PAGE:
“Compassion. That’s the one thing no machine ever had. Maybe it’s the one thing that keeps men ahead of them.” – Dr. McCoy, on why Commodore Wesley did not attack the Enterprise
3. “The Menagerie” (Parts 1 and 2)
ST:TOS’s only two-part episode and their epic. As a cost saving measure, Roddenberry et. Al. wrote this around the original Star Trek pilot that was rejected by NBC and turned it into a genuinely beautiful, thoughtful story.
It’s the story of the Enterprise under Captain Christopher Pike played by Jeffrey Hunter. It’s noticeably different in many ways but similar enough to be believable as a flashback. It establishes much about the Trek universe but is occasionally contradictory. It’s fun to see Spock as a slightly different character, Nurse Chapel (Majel Barrett) as Number One, a TOTALLY different character, and a whole starship of different faces. And the crew of Jim Kirk’s Enterprise was far more diverse than that of Chris Pike.
Did I mention guest star Susan Oliver is beautiful? Stunningly beautiful? And occasionally green? It’s enough to make a man want to head to Orion at first opportunity.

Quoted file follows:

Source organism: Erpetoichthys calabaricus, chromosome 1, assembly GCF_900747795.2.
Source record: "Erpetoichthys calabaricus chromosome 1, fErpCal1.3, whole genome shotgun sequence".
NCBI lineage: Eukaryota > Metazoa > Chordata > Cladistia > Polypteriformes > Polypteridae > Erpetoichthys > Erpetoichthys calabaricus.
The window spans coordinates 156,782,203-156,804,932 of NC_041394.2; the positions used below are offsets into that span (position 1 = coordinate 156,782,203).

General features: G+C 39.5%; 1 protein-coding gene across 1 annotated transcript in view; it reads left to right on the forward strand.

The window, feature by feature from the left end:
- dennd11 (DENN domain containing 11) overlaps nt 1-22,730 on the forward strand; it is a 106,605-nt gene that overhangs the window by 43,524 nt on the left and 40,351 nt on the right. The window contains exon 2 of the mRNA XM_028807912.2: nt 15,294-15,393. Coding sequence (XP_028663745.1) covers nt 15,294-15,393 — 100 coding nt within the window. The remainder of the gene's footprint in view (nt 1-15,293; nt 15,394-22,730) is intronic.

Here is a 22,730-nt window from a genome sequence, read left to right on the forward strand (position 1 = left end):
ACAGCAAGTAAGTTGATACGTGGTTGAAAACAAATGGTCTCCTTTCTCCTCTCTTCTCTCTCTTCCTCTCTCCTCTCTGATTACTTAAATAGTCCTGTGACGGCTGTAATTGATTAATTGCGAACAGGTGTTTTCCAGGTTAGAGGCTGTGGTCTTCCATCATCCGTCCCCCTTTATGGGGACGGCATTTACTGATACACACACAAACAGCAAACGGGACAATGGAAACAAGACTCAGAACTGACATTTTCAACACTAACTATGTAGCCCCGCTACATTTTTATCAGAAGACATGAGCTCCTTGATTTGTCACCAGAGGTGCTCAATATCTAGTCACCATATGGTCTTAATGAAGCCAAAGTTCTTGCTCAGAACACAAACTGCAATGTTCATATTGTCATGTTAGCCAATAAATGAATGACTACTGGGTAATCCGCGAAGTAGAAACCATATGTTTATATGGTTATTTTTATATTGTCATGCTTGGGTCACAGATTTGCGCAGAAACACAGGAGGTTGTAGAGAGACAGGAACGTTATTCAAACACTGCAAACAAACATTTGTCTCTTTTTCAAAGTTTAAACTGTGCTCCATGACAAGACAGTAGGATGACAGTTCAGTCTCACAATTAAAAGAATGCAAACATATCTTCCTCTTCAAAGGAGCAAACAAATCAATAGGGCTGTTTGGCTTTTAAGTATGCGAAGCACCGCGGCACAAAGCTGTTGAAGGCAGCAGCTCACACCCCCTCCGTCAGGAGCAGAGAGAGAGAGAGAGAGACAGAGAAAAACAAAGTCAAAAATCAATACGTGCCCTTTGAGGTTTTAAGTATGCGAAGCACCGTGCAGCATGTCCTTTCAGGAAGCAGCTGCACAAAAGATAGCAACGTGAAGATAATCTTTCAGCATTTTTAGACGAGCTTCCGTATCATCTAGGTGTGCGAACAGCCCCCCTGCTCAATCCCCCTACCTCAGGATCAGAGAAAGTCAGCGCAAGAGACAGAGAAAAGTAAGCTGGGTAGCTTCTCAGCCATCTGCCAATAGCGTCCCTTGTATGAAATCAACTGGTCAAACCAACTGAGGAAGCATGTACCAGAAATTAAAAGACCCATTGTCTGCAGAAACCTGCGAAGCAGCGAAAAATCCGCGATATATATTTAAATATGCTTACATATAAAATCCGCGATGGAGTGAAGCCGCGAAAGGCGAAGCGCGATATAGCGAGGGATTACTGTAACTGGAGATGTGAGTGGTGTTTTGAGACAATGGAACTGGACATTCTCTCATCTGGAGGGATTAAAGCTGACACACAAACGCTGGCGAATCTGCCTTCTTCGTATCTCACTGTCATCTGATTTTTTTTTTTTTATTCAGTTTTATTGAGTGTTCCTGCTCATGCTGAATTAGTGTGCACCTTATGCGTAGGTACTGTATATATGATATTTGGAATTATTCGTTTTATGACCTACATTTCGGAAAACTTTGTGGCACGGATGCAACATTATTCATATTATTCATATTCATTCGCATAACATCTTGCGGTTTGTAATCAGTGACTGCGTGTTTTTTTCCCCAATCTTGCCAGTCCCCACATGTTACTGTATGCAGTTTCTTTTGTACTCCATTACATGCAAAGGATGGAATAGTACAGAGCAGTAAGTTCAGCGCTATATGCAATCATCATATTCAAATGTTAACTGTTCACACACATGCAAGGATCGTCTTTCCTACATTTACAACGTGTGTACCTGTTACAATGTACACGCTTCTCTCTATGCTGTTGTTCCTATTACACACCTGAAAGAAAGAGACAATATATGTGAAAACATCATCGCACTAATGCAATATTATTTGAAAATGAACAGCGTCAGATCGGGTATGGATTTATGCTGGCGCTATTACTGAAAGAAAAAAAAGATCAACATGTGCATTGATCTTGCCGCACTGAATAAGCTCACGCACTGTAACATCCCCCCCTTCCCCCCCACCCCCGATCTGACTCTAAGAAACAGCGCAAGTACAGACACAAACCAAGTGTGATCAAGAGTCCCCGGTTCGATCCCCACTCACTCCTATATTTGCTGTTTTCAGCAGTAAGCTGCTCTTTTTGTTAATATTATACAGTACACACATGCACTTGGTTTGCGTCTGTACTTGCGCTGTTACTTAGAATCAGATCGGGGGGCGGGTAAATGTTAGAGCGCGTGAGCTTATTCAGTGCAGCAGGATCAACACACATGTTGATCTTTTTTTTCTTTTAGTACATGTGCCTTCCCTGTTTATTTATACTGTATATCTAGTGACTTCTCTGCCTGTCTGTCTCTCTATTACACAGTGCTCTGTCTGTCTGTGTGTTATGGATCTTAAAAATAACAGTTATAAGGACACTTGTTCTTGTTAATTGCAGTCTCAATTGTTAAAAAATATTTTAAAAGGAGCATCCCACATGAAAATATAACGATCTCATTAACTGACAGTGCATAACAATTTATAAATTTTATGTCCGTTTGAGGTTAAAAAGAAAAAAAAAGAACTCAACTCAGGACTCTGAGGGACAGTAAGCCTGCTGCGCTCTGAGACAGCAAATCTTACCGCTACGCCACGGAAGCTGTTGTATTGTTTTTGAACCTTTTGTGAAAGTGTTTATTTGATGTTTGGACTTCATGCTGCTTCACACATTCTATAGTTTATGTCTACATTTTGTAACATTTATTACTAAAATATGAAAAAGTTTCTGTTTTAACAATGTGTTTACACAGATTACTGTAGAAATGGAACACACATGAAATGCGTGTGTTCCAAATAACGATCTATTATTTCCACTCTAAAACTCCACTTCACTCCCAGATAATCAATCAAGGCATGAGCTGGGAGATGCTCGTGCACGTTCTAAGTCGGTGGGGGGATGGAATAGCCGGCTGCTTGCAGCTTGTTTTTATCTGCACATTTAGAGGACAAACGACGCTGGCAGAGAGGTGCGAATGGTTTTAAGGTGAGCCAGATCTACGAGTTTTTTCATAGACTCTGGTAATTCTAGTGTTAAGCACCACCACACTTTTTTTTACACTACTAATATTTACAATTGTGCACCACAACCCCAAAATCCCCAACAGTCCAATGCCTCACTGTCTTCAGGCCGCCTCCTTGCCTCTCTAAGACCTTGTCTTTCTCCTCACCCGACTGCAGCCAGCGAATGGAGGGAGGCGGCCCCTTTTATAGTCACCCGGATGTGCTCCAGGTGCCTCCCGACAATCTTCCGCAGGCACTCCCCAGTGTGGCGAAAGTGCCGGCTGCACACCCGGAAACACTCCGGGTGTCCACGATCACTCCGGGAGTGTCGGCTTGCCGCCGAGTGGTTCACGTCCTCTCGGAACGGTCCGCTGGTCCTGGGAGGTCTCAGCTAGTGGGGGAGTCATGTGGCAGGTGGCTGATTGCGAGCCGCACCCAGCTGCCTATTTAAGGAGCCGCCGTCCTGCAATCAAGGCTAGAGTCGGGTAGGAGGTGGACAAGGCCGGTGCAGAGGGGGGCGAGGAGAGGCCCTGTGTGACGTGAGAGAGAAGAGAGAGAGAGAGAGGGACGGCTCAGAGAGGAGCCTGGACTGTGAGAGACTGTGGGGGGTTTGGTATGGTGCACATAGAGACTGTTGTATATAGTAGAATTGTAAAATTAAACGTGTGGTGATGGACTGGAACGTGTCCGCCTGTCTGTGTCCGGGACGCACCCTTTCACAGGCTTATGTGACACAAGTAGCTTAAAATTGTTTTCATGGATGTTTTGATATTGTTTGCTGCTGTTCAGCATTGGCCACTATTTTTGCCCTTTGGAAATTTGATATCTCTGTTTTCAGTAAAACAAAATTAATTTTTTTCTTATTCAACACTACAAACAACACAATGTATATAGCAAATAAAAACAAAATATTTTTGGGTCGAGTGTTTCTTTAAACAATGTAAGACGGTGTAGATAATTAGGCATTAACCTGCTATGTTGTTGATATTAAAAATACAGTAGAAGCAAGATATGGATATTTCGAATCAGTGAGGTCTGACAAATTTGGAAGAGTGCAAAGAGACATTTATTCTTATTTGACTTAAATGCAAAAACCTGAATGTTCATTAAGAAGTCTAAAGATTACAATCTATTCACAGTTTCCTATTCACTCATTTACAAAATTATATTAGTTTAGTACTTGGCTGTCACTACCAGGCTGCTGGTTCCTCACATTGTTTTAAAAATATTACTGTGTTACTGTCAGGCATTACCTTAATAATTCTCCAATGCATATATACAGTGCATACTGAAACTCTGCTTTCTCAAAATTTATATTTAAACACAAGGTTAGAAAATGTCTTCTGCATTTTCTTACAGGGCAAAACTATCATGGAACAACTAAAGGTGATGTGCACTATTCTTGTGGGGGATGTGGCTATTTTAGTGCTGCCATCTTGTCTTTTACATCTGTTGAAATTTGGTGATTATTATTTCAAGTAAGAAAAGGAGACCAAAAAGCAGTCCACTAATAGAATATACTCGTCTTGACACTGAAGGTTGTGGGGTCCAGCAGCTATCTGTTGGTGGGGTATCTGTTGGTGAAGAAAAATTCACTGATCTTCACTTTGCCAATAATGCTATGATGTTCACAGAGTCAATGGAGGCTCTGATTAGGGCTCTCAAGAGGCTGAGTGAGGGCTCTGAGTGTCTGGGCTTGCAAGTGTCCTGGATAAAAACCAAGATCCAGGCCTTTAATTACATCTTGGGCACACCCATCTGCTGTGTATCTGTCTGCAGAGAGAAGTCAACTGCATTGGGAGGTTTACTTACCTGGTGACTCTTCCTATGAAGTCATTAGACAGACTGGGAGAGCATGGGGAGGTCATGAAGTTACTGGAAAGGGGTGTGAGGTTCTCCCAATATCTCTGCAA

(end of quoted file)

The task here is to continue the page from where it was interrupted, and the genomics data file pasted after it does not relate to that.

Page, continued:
I count this as one episode ‘cause it’s one story. If you think I’m wrong, feel free to let me know how that works out for you, k?
2. “The Omega Glory”
I’ve always liked seeing and hearing about other ships and crews of the fleet. This episode is no exception.
The USS Exeter is found abandoned around planet Omega IV. Kirk, Spock, McCoy and a couple of red shirts head down to investigate. (Don’t know what a “red shirt” is? Google is your friend.)
The sole survivor is Exeter Captain Ronald Tracey whose survival is a mystery. Bottom line: he thinks he’s found the fountain of youth.
He hasn’t. And now he’s nuts. (Kinda like Daystrom, but with serious homicidal tendencies.)